These easily identifiable, large and abundant species, are found everywhere that present their ecological requirements. So in the protist world, the sentence in bold above is generally translated to everything is everywhere, the environment selects. A simplistic way to explain this paradigm is that because protists are small, they should be able to disperse to all places, which seems to be a reasonable assumption [3]. This basically destroys the assumption that geological history must have an effect on the distributions of organisms, simply because they can potentially override this constraint. The second part of the paradigm, is quite similar to the shark analogy, and is to me the least understood part, not only in protist biology (well, not the extreme example of sharks on land, but more sutile things like pH gradients).

Recently, Thierry Heger and colleagues published a very intriguing study dealing with these questions [4]. They chose a single “morphospecies” to test some of these predictions — the testate amoeba Hyalosphenia papilio, a quite “flagshippy” species.


Hyalosphenia papilio. Source: Dan Lahr.

They sampled 42 Sphagnum dominated locations in 11 northern countries, obtaining over 300 individuals! They then went on to sequence a marker gene from each of these individuals and tried to correlate the genetic divergences with either geographical or ecological factors.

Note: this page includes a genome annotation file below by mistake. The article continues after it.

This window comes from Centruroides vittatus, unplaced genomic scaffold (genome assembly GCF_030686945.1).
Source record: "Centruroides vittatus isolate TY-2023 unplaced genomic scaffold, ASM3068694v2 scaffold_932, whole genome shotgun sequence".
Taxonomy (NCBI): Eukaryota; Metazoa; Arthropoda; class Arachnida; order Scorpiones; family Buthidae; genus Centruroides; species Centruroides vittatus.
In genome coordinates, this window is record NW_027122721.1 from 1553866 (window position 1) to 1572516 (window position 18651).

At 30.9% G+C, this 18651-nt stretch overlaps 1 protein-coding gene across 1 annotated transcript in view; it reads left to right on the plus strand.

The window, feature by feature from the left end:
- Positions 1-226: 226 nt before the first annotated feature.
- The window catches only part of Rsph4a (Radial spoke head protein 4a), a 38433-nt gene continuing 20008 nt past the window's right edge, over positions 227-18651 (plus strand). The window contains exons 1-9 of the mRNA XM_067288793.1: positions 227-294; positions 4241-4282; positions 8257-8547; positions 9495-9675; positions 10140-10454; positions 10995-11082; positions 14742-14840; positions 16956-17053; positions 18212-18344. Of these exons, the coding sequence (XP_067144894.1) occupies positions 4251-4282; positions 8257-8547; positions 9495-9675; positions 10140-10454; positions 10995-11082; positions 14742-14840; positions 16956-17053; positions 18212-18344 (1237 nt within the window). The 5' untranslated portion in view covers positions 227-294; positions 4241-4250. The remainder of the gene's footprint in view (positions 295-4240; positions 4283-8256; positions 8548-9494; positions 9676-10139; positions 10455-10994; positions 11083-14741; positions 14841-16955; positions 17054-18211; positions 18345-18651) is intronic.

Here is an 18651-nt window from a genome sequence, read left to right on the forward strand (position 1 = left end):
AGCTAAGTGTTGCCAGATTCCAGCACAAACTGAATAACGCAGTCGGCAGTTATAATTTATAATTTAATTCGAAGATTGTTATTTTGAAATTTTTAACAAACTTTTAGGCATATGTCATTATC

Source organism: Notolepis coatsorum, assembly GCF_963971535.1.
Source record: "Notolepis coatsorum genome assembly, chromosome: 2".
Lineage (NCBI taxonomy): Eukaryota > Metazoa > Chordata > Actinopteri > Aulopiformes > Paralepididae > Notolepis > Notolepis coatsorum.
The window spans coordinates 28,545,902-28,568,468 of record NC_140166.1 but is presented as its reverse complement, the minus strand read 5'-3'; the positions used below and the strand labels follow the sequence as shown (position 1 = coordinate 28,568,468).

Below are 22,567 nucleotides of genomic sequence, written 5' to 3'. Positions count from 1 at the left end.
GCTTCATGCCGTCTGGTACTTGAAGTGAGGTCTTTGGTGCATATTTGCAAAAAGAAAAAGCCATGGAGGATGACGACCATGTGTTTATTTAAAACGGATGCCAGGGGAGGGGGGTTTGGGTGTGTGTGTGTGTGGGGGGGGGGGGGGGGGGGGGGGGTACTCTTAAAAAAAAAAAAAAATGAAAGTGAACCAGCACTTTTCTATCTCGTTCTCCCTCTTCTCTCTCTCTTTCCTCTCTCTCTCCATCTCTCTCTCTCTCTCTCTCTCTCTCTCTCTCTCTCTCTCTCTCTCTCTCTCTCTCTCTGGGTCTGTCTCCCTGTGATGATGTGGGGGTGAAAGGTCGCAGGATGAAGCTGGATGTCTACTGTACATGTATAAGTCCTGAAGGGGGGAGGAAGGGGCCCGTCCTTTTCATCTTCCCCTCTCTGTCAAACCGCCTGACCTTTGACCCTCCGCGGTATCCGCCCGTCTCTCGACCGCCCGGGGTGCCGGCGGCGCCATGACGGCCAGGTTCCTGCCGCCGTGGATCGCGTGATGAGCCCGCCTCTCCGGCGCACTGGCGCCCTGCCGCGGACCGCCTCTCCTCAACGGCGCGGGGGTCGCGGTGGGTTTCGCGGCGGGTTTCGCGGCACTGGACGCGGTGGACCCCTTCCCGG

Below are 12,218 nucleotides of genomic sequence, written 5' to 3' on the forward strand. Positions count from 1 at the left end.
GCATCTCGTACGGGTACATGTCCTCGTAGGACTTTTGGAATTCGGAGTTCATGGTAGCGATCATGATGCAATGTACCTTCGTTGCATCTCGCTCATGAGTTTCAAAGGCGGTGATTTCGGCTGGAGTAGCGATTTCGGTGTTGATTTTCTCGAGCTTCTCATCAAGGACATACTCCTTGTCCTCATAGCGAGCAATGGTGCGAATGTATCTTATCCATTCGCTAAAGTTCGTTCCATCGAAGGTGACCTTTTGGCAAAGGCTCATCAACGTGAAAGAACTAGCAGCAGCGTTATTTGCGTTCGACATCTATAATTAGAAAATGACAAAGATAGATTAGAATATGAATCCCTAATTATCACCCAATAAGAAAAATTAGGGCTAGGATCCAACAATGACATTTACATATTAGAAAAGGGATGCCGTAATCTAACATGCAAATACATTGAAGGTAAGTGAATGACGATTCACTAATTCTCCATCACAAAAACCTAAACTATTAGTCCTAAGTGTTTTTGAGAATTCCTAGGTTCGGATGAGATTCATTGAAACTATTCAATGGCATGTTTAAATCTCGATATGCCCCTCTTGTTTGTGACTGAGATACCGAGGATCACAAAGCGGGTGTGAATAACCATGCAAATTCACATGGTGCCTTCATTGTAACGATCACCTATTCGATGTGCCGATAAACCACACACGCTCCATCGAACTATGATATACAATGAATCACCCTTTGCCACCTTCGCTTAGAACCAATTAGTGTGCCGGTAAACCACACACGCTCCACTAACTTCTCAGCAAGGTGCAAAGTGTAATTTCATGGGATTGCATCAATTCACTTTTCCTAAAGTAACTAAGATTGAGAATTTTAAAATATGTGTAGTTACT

It may be surprising to some that even though Heger and colleagues sampled individuals that look almost exactly identical, they actually found 12 distinct genetic lineages. Now, the people who performed this work are experienced testate amoebae researchers, so we can rule out the possibility that they lumped together a bunch of morphologically distinct taxa. This may be a typical case of a “cryptic species”, lineages have diverged but the morphology has not yet changed. There is a small possibility that each of these 12 lineages actually have a distinguishing characteristic, but these would be so minimal that would not be of much help.

Even more surprising may be the fact that geographical distribution, or rather vicariance, cannot be an explanation to the divergence of these 12 distinct lineages. The following map is a figure from their paper, and shows how the different lineages were spread in the globe.

ImageAlthough you can already see that a particular place in the world doesn’t contain a single type of Hyalosphenia papilio, they went further ahead and tested this statistically, also testing if environmental variables they collected in specific sites could explain the distribution pattern.  They found out that climatic factors alone were responsible for 21% of the variation, while spatial factors (geography) were responsible for 3% of the variation.  The two combined factors explain an additional 13%.

Amazingly, this means that 63% of the variation is due to unkown factors.  In my view, this is solid proof that when a protistologist tells you that “not much is known about protist __________“, you should take them very seriously, because we can still learn a whole lot from the wee-beasties.


[1] Mitchell EAD, Meisterfeld R. 2005. Taxonomic confusion blurs the debate on cosmopolitanism versus local endemism of free-living protists. Protist 156(3): 263-267.

[2] Foissner, W. 2006. Biogeography and dispersal of micro-organisms: a review emphasizing protists. Acta Protozoologica 45(2): 111-136.

[3] Wilkinson, D. M., Koumoutsaris, S., Mitchell, E. A., & Bey, I. (2012). Modelling the effect of size on the aerial dispersal of microorganisms. Journal of Biogeography, 39(1), 89-97.

[4] Heger, T. J., Mitchell, E. A., & Leander, B. S. (2013). Holarctic phylogeography of the testate amoeba Hyalosphenia papilio (Amoebozoa: Arcellinida) reveals extensive genetic diversity explained more by environment than dispersal limitation. Molecular ecology, 22(20), 5172-5184.